Russia rejects UN draft resolution on Kosovo's future status
Russia has rejected the latest UN draft resolution on Kosovo, calling it a hidden attempt to achieve independence for the province despite vehement opposition from its Serb minority.
The sponsors of the resolution - the United States and European Union nations - called the draft circulated last week the "final attempt" to reach an agreement on core issues with Moscow, which has strong cultural ties to Serbia.
Russia's UN Ambassador Vitaly Churkin all but said on Monday that Moscow would veto the resolution if the sponsors call for a vote, saying the chances of its adoption "are zero.'
France's UN Ambassador Jean-Marc de La Sabliere said the sponsors would consult with their capitals on the next steps. The options include dropping the resolution, revising it again to try to address Russia's concerns or calling for a vote.
A meeting of top diplomats from the so-called Contact Group on Kosovo - consisting of the US, Britain, France, Italy, Germany and Russia - is expected to take place on July 25 in Berlin, according to Security Council diplomats.
There is widespread concern in the Security Council and the region that the province's ethnic Albanian leaders could declare independence unilaterally if the council does not approve a path to independence.
While Kosovo remains a province of Serbia, it has been under UN and NATO administration since a 78-day NATO-led air war that halted a Serb crackdown on ethnic Albanian separatists in 1999.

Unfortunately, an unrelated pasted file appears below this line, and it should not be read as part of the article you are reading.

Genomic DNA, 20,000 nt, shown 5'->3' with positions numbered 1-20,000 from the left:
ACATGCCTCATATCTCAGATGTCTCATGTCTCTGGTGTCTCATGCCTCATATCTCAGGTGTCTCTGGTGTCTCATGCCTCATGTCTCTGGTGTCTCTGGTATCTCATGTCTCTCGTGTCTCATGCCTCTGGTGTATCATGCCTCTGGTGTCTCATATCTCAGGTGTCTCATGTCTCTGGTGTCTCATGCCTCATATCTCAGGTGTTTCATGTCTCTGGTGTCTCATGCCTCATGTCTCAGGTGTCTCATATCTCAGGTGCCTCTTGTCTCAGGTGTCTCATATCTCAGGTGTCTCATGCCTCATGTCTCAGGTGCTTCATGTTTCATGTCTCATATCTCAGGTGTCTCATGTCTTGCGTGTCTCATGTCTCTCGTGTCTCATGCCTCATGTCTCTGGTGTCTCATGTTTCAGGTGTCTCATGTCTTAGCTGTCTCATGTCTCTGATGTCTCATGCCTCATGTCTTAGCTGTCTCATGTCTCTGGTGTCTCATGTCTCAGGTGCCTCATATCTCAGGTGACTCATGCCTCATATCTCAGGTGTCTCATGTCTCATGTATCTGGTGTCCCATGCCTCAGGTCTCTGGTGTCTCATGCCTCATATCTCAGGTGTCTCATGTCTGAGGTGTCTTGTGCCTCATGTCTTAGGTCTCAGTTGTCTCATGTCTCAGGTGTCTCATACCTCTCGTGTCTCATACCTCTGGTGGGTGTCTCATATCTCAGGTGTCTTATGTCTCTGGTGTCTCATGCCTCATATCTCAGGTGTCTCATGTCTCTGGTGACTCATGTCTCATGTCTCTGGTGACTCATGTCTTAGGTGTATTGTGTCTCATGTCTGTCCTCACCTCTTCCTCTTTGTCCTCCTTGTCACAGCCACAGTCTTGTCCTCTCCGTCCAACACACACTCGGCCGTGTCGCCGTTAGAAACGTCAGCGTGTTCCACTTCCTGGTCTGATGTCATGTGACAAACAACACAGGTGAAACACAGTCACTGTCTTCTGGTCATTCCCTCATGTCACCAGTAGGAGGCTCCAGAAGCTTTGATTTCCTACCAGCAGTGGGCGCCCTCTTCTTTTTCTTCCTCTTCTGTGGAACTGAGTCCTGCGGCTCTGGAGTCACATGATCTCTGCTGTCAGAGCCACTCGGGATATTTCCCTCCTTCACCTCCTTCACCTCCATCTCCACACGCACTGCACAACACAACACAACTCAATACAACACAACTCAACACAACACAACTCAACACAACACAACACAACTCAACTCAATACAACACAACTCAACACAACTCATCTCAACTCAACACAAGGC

Imran Khan's Pakistan Tehreek-i-Insaf supporters and the Lahore Police clashed on Wednesday as the former managed to push their way through the containers deployed on the streets and braved tear gas shelling after answering the ousted prime minister's call for a long march onto Islamabad.
Chinese President Xi Jinping defended China's record in a meeting with UN's top human rights official on Wednesday, saying there is no “flawless utopia” and criticised countries that lecture others on human rights and politicise the issue. Xi and Bachelet meeting comes in the backdrop of fresh allegations of systemic abuse carried out by the Chinese government against the minority Muslim UIghurs in Xinjiang. Beijing has denied the allegations.
Pakistan foreign minister Bilawal Bhutto Zardari has written to UN High Commissioner for Human Rights Michelle Bachelet to urge India to acquit Kashmiri separatist leader Yasin Malik from all charges and ensure his immediate release from prison so that he can be reunited with his family.
Pakistan foreign minister Bilawal Bhutto Zardari on Wednesday said he anticipated a day when his country could engage India not just for diplomatic reasons but also economic. Zardari was quoted by news agency PTI as acknowledging Pak's relations with India have not been 'moving forward'. The minister said the best way forward on domestic and international levels is to leave aside political bickering and explore and unlock his country's huge untapped potential.
A new satellite-based initiative that will link naval facilities in India, Singapore and the South Pacific and allow Indo-Pacific countries to track illegal fishing and “dark shipping” is one of the most significant steps taken by the Quad since its revival in 2017. These initiatives appear clearly aimed at positioning the Quad, which groups India, Australia, Japan and the US, as a counterweight to China's increasing influence and assertive in the region.